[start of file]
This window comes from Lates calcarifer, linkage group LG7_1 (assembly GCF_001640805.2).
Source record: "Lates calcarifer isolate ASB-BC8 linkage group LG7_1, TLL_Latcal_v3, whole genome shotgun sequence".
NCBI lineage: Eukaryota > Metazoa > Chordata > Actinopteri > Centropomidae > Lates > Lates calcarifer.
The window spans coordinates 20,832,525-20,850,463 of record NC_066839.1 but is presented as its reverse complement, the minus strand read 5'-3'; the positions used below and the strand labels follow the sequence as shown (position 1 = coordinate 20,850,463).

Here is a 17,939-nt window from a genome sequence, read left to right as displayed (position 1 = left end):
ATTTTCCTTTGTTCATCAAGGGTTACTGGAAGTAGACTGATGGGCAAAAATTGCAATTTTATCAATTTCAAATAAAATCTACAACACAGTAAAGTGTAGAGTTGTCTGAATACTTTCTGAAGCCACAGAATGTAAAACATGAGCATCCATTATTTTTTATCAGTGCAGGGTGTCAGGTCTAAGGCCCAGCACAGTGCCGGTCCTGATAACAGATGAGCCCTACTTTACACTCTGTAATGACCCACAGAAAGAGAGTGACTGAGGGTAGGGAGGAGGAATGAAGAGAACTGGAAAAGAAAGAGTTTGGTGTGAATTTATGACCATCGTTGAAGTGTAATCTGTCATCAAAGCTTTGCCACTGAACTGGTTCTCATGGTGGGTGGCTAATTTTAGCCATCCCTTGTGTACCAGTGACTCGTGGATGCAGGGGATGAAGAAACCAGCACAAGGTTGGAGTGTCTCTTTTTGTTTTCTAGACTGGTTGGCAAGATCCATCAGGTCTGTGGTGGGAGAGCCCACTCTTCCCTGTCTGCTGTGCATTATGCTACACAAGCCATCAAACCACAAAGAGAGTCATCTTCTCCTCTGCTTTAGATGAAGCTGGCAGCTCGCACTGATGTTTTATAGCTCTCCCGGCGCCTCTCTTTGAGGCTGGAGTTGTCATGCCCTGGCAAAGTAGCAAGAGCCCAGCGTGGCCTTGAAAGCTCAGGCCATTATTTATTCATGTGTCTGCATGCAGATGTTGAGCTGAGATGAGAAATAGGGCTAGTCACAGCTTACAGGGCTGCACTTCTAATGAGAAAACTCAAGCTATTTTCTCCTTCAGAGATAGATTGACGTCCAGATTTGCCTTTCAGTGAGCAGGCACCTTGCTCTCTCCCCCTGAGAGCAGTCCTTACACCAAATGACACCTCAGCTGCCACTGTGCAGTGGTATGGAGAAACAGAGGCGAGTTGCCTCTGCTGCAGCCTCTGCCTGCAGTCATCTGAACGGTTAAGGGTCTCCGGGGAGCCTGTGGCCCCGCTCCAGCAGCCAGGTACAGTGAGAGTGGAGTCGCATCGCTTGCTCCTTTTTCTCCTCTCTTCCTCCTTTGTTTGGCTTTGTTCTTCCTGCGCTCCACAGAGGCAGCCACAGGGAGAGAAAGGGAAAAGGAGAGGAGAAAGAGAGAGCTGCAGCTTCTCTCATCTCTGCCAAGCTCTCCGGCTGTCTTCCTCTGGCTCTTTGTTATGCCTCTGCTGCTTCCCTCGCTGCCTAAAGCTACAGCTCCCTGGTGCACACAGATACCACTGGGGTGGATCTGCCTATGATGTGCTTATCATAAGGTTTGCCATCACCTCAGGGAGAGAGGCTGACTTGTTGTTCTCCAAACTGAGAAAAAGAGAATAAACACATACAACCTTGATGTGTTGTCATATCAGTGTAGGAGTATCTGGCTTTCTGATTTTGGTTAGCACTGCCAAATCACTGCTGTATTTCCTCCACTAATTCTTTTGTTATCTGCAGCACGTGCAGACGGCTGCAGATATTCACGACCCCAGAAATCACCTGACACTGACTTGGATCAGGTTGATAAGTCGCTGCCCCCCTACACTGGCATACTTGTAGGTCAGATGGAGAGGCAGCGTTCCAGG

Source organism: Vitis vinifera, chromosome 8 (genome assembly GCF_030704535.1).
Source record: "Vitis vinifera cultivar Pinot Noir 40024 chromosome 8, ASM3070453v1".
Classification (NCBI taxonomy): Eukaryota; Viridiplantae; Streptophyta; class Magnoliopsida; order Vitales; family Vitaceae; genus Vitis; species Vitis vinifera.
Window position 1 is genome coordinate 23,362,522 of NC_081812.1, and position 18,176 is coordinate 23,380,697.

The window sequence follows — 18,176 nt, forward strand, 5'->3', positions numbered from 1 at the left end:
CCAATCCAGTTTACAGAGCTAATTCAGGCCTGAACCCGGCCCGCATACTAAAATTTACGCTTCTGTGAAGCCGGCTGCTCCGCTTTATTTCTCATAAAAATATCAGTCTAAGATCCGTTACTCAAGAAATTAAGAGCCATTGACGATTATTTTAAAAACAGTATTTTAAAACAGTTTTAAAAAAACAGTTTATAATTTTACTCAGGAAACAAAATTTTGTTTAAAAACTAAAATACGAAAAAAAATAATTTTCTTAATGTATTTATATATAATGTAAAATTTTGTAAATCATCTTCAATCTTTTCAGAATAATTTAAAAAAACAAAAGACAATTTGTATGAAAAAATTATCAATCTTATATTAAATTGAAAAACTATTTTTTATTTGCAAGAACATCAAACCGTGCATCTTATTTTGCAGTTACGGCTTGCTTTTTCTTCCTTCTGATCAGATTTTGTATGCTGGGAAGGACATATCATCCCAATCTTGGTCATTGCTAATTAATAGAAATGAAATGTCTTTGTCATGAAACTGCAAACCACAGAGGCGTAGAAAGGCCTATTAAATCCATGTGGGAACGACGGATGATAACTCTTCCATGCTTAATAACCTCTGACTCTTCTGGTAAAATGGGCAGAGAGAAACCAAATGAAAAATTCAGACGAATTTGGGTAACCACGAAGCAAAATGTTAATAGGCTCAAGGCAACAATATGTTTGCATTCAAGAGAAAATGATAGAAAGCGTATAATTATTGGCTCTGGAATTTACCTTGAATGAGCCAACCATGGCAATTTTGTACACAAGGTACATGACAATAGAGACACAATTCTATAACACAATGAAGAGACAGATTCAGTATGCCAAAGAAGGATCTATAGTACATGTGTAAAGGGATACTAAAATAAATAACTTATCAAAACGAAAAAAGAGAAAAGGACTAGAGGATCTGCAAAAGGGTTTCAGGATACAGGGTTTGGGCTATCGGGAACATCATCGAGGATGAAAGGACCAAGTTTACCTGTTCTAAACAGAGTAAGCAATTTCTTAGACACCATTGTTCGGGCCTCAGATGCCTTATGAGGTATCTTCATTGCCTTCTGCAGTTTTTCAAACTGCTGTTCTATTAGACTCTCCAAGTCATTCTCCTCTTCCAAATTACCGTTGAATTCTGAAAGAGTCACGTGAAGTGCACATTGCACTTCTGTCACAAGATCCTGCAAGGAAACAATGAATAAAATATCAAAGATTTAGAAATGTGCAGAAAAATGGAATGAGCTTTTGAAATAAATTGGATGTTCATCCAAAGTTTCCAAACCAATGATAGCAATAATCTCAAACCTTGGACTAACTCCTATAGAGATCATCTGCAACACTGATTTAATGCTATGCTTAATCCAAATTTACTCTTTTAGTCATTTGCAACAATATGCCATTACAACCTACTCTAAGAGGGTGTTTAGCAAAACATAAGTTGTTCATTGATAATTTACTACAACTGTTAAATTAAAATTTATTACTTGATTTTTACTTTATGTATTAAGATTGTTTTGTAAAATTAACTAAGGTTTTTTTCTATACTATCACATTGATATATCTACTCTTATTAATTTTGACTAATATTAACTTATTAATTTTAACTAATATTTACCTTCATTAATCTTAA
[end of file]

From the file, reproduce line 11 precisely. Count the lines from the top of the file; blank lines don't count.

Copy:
The window sequence follows — 18,176 nt, forward strand, 5'->3', positions numbered from 1 at the left end: